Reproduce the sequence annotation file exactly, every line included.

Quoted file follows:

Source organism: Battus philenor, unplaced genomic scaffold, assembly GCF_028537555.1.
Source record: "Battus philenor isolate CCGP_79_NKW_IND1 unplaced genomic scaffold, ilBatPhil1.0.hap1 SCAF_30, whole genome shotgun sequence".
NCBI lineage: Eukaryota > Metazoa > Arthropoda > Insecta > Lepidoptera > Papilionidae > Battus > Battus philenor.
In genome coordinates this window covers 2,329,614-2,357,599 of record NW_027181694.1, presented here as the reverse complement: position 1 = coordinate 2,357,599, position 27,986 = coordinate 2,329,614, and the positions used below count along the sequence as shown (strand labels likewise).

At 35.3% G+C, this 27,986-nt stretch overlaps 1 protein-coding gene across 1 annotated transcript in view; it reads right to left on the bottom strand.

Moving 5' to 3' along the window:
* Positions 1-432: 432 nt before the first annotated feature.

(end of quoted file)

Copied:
Source organism: Battus philenor, unplaced genomic scaffold, assembly GCF_028537555.1.
Source record: "Battus philenor isolate CCGP_79_NKW_IND1 unplaced genomic scaffold, ilBatPhil1.0.hap1 SCAF_30, whole genome shotgun sequence".
NCBI lineage: Eukaryota > Metazoa > Arthropoda > Insecta > Lepidoptera > Papilionidae > Battus > Battus philenor.
In genome coordinates this window covers 2,329,614-2,357,599 of record NW_027181694.1, presented here as the reverse complement: position 1 = coordinate 2,357,599, position 27,986 = coordinate 2,329,614, and the positions used below count along the sequence as shown (strand labels likewise).

At 35.3% G+C, this 27,986-nt stretch overlaps 1 protein-coding gene across 1 annotated transcript in view; it reads right to left on the bottom strand.

Moving 5' to 3' along the window:
* Positions 1-432: 432 nt before the first annotated feature.